June 5, 2020, 17:40 

#235 
Senior Member
Pablo Higuera
Join Date: Jan 2011
Location: Auckland
Posts: 627
Rep Power: 19 
Hi Wang Yang,
yes, it is certainly in my to do list but I don't think it will happen anytime soon. It will probably happen some time after I roll out the newer version, which has significant changes in the code, sampling tools… Hi Sergio, glad to hear that! Hi Ben, yes, running floating structure simulations in OpenFOAM has been quite tricky since the early days in which changing some parameters in the floating object tutorial led to the case crashing. Although I cannot provide a solution to deal with pressure instabilities other than using some overrelaxation and adhoc limiting/smoothing of stupidly high velocities, you are right in that normally having your structure in equilibrium when you start the simulation helps. The way to do this is simple and can be easily scripted. You substitute the wave generation and absorption BCs for wall BCs. Run the simulation for some time. Once the structure is close to the equilibrium state, stop the case. Run the same setFields as in the beginning (make sure that you set U to 0 too). Restart the case. Is the structure still moving? Then go back 3 steps. When you are happy with your structure equilibrium, copy that folder into a new case and name it 0. Open the alpha.water and U files and change the wall boundary conditions at the inlet and outlet back to normal to start generating and absorbing waves. Hopefully this will help, otherwise if you encounter additional problems feel free to come back. Best, Pablo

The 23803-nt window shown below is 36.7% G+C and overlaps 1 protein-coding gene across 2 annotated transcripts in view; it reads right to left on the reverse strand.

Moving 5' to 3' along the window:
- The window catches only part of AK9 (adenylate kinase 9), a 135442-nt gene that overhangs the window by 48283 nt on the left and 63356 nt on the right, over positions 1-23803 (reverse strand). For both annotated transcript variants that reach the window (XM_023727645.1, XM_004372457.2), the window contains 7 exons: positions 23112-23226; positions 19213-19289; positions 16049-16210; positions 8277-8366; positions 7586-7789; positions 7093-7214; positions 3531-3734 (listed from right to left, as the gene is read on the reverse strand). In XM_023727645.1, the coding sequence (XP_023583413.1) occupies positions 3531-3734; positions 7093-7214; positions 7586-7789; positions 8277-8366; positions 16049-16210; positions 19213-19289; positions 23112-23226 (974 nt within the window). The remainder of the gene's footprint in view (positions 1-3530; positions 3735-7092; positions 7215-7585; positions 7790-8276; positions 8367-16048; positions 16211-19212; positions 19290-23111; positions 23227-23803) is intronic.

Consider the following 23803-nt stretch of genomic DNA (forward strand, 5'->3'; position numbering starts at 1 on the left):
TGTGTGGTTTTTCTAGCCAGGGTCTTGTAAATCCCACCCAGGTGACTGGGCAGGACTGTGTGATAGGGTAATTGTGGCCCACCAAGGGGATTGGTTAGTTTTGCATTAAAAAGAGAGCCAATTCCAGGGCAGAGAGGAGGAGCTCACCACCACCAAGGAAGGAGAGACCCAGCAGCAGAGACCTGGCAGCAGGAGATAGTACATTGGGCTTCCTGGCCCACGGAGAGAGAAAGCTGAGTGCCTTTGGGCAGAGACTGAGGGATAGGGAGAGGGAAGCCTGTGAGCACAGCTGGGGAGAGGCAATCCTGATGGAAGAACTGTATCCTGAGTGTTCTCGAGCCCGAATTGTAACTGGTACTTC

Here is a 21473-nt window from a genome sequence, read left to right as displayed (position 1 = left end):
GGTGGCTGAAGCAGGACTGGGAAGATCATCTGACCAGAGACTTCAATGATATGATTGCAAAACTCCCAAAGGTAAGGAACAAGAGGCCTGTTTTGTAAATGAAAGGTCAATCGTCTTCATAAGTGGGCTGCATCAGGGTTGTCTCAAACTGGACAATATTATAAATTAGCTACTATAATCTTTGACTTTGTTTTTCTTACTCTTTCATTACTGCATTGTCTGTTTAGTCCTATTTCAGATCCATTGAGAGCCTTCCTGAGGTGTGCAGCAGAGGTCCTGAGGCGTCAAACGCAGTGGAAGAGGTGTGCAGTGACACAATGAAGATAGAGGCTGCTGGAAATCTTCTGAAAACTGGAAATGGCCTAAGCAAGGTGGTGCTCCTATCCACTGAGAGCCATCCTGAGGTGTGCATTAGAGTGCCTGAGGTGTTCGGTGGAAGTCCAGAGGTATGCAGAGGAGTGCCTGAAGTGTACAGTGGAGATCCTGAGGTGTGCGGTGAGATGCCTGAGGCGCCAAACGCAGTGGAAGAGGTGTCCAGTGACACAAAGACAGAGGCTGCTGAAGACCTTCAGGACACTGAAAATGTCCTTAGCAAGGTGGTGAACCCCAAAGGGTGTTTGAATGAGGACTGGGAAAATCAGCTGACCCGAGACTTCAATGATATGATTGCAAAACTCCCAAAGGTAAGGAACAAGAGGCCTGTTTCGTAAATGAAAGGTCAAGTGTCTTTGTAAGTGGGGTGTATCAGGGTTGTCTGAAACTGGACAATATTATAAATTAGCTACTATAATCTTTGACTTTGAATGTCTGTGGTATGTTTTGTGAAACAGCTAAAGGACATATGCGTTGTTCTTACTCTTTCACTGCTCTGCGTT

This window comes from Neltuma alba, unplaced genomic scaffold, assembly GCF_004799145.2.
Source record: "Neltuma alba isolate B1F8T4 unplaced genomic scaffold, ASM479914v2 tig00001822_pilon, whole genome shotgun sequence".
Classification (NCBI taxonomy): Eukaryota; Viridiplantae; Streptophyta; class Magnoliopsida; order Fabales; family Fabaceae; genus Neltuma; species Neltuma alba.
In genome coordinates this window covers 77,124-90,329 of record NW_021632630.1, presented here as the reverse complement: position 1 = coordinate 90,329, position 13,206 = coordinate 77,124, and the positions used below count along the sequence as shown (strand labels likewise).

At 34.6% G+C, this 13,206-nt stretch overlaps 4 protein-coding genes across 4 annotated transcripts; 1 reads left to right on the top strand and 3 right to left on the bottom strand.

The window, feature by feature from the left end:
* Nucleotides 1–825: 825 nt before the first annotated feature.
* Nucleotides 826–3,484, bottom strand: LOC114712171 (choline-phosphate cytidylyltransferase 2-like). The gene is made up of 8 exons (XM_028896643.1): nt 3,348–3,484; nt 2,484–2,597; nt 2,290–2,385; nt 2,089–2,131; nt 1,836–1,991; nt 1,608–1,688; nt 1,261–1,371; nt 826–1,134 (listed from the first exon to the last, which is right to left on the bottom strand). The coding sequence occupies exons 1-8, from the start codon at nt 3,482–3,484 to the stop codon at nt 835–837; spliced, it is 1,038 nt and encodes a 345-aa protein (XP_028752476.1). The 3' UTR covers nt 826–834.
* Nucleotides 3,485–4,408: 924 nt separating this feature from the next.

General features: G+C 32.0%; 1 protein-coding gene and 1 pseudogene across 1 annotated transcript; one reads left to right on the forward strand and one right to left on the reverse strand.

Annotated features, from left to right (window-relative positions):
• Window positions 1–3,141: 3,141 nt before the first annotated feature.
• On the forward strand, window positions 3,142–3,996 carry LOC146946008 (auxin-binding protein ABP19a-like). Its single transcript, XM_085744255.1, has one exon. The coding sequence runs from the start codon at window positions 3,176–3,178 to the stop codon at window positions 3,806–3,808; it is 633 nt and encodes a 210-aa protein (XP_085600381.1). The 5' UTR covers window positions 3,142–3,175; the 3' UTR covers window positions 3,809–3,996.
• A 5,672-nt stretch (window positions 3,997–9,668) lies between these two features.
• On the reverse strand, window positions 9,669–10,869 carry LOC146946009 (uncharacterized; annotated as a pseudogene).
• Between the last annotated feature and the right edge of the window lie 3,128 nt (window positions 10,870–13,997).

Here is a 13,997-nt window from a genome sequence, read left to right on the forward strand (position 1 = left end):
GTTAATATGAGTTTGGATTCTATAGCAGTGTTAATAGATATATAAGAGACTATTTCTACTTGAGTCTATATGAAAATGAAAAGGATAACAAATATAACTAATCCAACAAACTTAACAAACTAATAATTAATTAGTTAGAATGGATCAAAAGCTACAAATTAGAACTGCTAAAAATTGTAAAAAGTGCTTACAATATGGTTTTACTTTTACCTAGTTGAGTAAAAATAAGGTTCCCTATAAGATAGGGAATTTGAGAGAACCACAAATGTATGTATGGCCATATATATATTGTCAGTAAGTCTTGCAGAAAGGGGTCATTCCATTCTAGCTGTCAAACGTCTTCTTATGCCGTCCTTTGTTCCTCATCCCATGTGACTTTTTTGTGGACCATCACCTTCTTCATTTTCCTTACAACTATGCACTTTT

June 16, 2020, 09:22 
Questions about the porosity coefficients

#236 
Member
Haoran Zhou
Join Date: Nov 2019
Posts: 49
Rep Power: 6 
Dear Pablo,
I am trying to simulate a breakwater case using olaFlow. However, I have some questions about the coefficients in porosityDict and I sincerely hope you could give me some advice. In the porosityDict, there are three friction coefficients a, b, and c. I think these coefficients are the same as the A, B, and C in OlaFOAM Reference Manual if I understand correctly. As it is shown in the Manual, to calculate A and B needs two more coefficients α and β. I know these two coefficients can be obtained from experiments, but when it comes to numerical simulations, the values of α and β used by researchers are quite different. I wonder how α and β are determined in simulations and whether there are any rules or methods to choose their values. Secondly, in the equation for calculating B, there is a Kc number. In order to calculate Kc (Kc=VT/L), the velocity of the flow V and a characteristic length L are needed. I am quite confused about how to determine their values. Additionally, as there are both fluid and porous media in the simulation, I wonder whether the rho in the equation for calculating B means the density of fluid or the dry density of porous media? Best regards, Stan